JAY-Z's new video "Family Feud" made headlines for teasing an appearance by Beyoncé, but now that the video is finally here, it's clear there are bigger things on the rapper's mind than just his personal life. Things like politics, specifically Donald Trump, which explains all the Trump references in JAY-Z's "Family Feud" video. The newest video from JAY-Z's 4:44 album was directed by Ava DuVernay, who co-wrote the short with the rapper. And it's clear that the two worked closely together to create something that might foster hope in the American government and what it could be.
Instead of being solely an indictment of Trumpian politics, "Family Feud" takes a look at what could happen moving forward. As a result, the direct references to Trump are few, but there are plenty of subtle jabs and thinly-veiled insults peppered through the video that are hard not to see as meaningful critiques of the President's administration. This should come as no surprise to JAY-Z fans. The rapper campaigned for Hillary Clinton in 2016, and has been a vocal critic of Trump. "This guy, I'm looking at him like, man, this is a joke, with all — I can't even say with all due respect — with all disrespect," JAY-Z said in an interview with BBC Radio 1 in September. "I just think that, you know, he's not a very sophisticated man, especially to the idea of 'until everyone is free, no one is free.' Period," he added. Watching "Family Feud" in this context, it's clear that the video is JAY-Z's response to what he sees as a detrimental way of governing. These five Trump references in "Family Feud" are just the beginning.
1. Make America Great Again
The year is 2050, and America's Founding Mothers are meeting to revise the Constitution and write the Confessional Papers. The women have gathered, Mr. President tells us, "at a time, mind you, when some thought that 'Making America Great' meant making us afraid of each other." The line is a direct jab at Trump's "Make America Great Again" slogan, and a pretty succinct analysis of what it really means. As many have pointed out before, the idea of "making American great again" suggests that we would all be better off going back in time, perhaps to an era where racism was even stronger and more socially and culturally and legally acceptable than it is now.
2. Toxic Masculinity
"Family Feud" opens with a dramatic scene, in which a man yells at his sister for disrespecting the family and having "no honor." It's clear, based on his tone, that he isn't worried about the family name, he's worried about his name. It's the kind of bombastic, self-aggrandizing attitude we've come to expect from Trump (a man best known for putting his name on everything). In "Family Feud" it's an attitude that can only end one way: with him dead.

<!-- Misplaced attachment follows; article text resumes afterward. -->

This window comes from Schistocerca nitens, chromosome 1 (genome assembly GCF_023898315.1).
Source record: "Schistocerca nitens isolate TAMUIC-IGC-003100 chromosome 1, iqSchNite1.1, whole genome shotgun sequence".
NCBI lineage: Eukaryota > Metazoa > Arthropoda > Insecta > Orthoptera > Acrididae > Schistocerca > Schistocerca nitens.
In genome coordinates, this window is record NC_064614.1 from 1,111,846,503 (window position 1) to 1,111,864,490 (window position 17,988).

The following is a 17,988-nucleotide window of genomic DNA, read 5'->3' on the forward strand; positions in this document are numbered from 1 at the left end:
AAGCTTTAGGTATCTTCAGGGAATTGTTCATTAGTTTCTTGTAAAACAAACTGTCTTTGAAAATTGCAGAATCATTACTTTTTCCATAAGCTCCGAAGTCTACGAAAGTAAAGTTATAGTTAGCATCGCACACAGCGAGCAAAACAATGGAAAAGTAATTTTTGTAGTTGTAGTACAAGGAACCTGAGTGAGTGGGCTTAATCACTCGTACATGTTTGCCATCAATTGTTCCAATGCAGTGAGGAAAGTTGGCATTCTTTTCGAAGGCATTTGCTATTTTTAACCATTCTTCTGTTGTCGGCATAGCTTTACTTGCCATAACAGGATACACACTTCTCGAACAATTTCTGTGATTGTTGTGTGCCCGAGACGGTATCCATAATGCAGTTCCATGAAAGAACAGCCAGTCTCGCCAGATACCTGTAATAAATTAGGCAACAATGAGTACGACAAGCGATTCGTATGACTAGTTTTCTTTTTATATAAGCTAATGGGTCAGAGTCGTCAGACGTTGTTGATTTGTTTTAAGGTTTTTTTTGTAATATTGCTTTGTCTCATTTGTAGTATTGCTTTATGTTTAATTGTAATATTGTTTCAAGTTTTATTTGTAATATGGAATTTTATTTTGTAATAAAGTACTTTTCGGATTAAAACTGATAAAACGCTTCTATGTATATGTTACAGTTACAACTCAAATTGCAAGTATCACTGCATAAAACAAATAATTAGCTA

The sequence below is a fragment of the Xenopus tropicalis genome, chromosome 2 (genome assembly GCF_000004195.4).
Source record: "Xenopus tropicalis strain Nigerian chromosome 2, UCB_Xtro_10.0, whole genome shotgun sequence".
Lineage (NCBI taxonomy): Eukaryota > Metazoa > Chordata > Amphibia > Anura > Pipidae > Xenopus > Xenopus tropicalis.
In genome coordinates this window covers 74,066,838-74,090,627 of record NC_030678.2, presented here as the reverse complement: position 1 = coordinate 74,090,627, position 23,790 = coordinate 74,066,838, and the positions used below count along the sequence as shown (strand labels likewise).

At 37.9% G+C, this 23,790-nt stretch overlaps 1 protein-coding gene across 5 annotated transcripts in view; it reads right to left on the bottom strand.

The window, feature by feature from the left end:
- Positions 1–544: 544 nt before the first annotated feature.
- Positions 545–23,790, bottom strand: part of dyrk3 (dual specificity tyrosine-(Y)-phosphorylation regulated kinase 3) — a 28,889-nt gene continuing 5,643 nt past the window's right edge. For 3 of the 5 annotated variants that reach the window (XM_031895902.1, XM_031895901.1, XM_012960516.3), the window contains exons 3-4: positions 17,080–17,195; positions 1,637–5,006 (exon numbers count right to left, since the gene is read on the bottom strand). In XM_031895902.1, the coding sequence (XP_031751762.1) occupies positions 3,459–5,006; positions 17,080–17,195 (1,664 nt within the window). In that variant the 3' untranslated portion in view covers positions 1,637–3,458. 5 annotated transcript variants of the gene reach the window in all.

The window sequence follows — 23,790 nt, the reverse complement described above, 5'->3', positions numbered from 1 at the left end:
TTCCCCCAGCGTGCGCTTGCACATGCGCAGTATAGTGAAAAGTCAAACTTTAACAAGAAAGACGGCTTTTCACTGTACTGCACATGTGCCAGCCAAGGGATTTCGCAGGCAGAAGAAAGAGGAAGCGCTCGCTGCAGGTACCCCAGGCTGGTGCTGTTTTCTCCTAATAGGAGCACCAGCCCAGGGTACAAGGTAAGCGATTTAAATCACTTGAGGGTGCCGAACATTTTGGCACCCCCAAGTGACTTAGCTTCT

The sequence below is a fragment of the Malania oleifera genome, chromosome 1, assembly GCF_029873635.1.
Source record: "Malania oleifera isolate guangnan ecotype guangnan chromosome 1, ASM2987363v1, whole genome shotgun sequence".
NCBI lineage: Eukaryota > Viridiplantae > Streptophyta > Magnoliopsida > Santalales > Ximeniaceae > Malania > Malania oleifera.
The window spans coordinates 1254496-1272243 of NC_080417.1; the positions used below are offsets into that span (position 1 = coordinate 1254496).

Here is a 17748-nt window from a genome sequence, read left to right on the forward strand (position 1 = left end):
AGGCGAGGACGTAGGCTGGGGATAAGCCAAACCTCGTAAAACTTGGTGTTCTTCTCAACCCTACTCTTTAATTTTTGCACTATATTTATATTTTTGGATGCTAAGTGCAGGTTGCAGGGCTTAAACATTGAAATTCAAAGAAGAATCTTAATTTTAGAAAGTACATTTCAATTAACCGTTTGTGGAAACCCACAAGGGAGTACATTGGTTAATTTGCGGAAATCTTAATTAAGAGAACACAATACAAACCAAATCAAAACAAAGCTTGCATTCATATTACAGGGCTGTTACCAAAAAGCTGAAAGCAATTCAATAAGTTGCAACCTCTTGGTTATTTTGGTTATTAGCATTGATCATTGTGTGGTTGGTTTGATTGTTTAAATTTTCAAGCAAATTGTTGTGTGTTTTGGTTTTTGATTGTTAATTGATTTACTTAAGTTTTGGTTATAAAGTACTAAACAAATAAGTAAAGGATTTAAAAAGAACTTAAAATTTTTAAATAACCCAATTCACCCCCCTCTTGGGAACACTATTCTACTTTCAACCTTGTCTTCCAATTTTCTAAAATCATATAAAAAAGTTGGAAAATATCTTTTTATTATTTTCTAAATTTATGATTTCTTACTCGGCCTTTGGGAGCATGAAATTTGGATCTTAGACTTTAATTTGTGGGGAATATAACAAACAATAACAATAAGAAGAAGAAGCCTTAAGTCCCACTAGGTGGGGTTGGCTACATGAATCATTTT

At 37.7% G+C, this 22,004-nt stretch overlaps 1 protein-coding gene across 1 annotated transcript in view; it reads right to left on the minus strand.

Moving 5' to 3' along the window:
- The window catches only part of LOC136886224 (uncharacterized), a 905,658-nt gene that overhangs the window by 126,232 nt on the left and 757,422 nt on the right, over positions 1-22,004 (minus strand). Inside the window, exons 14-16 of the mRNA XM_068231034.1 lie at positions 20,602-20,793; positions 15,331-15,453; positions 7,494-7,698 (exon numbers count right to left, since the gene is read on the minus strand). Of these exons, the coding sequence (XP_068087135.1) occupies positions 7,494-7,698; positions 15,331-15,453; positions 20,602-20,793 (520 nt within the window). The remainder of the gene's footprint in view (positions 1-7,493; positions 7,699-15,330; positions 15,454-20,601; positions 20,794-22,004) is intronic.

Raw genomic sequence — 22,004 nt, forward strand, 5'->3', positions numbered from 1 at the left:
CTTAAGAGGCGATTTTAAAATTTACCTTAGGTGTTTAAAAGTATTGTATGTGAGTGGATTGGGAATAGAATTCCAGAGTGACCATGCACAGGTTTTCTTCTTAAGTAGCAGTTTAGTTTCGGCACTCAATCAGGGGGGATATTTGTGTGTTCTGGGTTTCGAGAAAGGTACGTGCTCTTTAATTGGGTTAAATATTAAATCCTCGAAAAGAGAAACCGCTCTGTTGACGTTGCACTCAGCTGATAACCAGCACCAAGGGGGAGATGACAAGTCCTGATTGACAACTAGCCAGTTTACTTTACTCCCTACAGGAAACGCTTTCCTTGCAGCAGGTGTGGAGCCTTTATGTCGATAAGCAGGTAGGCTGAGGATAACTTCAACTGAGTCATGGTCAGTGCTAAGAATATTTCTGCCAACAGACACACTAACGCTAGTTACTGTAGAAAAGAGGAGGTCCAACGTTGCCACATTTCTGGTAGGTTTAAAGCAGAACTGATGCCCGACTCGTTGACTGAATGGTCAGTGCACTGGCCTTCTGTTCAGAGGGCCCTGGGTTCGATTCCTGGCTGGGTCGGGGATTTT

3. Constitutional Violations & Journalism
Mid-way through the video, we see Mr. and Madam President being questioned by a reporter. A story has broken revealing "violations to both the Confessional Papers and the Constitution." The reporter isn't necessarily a positive force in the video, but the decision to include the scene is significant. With the current President consistently attacking the freedom of the press, one can't help but view the scene as a direct rebuke of Trump's contempt for journalists.
4. Protecting the Law
In 2148, "Family Feud" shows a two people protecting the law from a "disturbance in the peace." The language "protecting the law" is important here. They're not protecting people (although, that's a nice bi-product), they are protecting the rule of law itself, something many people are worried about in this current administration. The night before "Family Feud"'s release, Trump declared in an impromptu interview with The New York Times, "I have absolute right to do what I want to do with the Justice Department." JAY-Z appears to be pushing back on Trump's signature move of disregarding the law by creating a future in which there are people dedicated to protecting the rule of law and creating justice for all, not just the ruling class.
In "Family Feud," the Founding Mothers debate the Second Amendment, a debate that Trump and his administration have proven unwilling to have. There are no direct jabs at Trump here, except perhaps the inclusion of the debate, which marks a stark difference between JAY-Z's imagined better world and our own. Another Amendment brought up during the Founding Mothers sequence is the 13th Amendment, which banned slavery and involuntary servitude "except as punishment for crime." The Amendment is only briefly referenced — "Ladies, this is just like the 13th Amendment. Some people have their liberties and some people don't." This could be an allusion to the corrupt justice system and the Prison-Industrial Complex, which some view as a form of modern-day slavery. (Yet another issue President Trump and his Justice Department seem uninterested in tackling.)
I hope Trump sees "Family Feud" one day. He might find it enlightening.